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What is the FAFSA dependency override?

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Student sits alone in classroom reading
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When you fill out the Free Application for Federal Student Aid (FAFSA), you’ll be considered either a dependent student or an independent student, which determines whether your parents’ income and assets factor into your financial aid calculation. Students under the age of 24 are usually considered dependent, meaning the parents’ financial details will be counted — but there are some situations where students can request a dependency override to be considered an independent student. This may open up more opportunities for financial aid.

Dependent vs. independent students on the FAFSA

The FAFSA considers you an independent student if you answer “yes” to any of the questions outlined in Section Three of the application:

  1. Will you be 24 or older by Jan. 1 of the school year for which you are applying for financial aid?
  2. Are you married or separated but not divorced?
  3. Will you be working toward a master’s or doctorate degree?
  4. Do you have children who will receive more than half of their support from you during the school year for which you are applying for financial aid?
  5. Do you have dependents (other than children or a spouse) who live with you and will receive more than half of their support from you during the school year for which you are applying for financial aid?
  6. Are you currently serving on active duty in the U.S. armed forces for purposes other than training?
  7. Are you a veteran of the U.S. armed forces?
  8. At any time since you turned age 13, were both of your parents deceased, were you in foster care or were you a ward or dependent of the court?
  9. Are you an emancipated minor as determined by a court?
  10. Are you in a legal guardianship as determined by a court?
  11. Are you an unaccompanied youth who is experiencing homelessness or self-supporting and at risk of experiencing homelessness, as determined by a school district homeless liaison, U.S. Department of Housing and Urban Development-funded emergency shelter or homeless youth basic center?

Answering yes to any of these questions makes you independent, meaning you will use only your income and assets on the FAFSA, not that of your parents.

If you answered “no” to all of these questions, you’re considered dependent and will have to fill out the parent information sections of the FAFSA unless you qualify for a dependency override.

What is a dependency override?

A dependency override is a status granted by a school’s financial aid office that allows you to exclude your parent’s information from your FAFSA even if you’re originally considered dependent. This can qualify you for significantly more financial aid if your parents have income and assets that would make you ineligible.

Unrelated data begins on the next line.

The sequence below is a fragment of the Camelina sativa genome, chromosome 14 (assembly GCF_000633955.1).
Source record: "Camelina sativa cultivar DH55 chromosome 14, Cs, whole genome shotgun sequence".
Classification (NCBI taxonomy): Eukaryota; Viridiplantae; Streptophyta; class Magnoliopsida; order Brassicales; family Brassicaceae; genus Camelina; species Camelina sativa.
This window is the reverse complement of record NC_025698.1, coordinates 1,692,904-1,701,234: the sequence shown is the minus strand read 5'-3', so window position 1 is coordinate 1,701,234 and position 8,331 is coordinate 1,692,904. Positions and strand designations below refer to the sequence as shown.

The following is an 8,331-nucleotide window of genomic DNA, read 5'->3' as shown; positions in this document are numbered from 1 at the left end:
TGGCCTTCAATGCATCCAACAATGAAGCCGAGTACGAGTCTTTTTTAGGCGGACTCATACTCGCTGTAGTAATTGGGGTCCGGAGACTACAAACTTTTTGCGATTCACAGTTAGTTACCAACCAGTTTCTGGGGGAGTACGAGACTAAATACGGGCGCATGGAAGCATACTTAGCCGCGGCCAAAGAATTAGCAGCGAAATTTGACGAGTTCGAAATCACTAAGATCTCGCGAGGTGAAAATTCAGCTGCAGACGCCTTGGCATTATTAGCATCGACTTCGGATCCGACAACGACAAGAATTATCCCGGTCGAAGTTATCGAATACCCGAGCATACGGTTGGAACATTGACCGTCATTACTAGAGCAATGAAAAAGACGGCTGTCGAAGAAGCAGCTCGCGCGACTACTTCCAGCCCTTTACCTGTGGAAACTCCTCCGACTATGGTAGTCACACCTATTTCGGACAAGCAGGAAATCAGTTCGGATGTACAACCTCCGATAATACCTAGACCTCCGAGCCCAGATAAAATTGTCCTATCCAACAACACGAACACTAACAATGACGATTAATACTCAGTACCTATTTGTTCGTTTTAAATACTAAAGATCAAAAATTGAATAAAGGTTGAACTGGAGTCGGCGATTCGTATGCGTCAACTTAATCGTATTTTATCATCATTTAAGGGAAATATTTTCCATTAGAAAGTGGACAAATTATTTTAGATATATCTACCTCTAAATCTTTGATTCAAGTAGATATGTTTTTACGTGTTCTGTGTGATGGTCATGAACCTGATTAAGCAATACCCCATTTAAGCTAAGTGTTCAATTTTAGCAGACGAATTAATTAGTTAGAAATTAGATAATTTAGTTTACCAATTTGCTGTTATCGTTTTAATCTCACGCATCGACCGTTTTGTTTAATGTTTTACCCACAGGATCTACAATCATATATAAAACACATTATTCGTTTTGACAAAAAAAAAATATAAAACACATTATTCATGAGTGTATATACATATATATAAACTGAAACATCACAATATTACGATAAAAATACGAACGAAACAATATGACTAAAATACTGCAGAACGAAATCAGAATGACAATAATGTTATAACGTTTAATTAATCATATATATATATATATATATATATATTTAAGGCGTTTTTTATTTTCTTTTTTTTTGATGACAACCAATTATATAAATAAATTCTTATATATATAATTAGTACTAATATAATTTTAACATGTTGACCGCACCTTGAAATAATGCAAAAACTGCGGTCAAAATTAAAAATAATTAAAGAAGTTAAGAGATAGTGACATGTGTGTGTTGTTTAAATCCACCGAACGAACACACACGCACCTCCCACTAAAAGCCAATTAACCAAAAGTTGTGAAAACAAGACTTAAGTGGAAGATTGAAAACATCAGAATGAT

Who qualifies for a dependency override?

The requirements to qualify for a dependency override are very strict. A dependency override may be granted if:

  • Your parents are incarcerated.
  • You left home due to an abusive family environment.
  • You don’t know where your parents are (and you have not been adopted).
  • You’re experiencing homelessness or at risk of experiencing homelessness and are between the ages of 21 and 24.

Your situation will have to be verified and approved by your school’s financial aid office; the school’s decision is final and cannot be appealed.

How to get a dependency override for the FAFSA

To get a dependency override for the FAFSA, you’ll fill out the form as usual but skip Step Four and Step Five. After it’s submitted, your FAFSA won’t process; you must contact your school’s financial aid office immediately to begin the application process for the dependency override.

Each school has its own documentation requirements and application steps. Documentation you may need to provide depends on the reason for your dependency override:

  • Parents incarcerated: Documentation of parents’ incarceration, like jail records, sentencing hearing documents or an inmate registry.
  • Parents’ whereabouts unknown: Police reports, missing person’s reports and signed statements from a professional third party like a landlord or former employer stating that they can’t locate your parents.
  • Homelessness between age 21 and 24: Records from homeless shelters, assistance from a program like Section 8, food stamps you received on the basis of experiencing homelessness and signed statements from professionals like counselors and teachers who can verify that you’re experiencing homelessness. Remember that if a school district homeless liaison, U.S. Department of Housing and Urban Development-funded emergency shelter or homeless youth basic center has determined that you are experiencing homelessness or at risk of experiencing homelessness, you can qualify as an independent student without applying for a dependency override.
  • Abusive family: Court records, medical records, child welfare records, police reports and signed statements from professionals like former teachers, social workers and counselors. Remember that if you were in foster care for even a day after you turned 13, you can qualify as an independent student without a dependency override.
Written by
Rae Hartley Beck
Contributing writer
Rae Hartley Beck is a writer and editor with over eight years of experience in personal finance. Her work has most recently appeared in Bankrate, MoneyWise and Investopedia. Rae specializes in credit card rewards, investing, real estate, home improvement, lending and financial advice for millennials, Gen Z, Gen Alpha and their parents.
Edited by
Student loans editor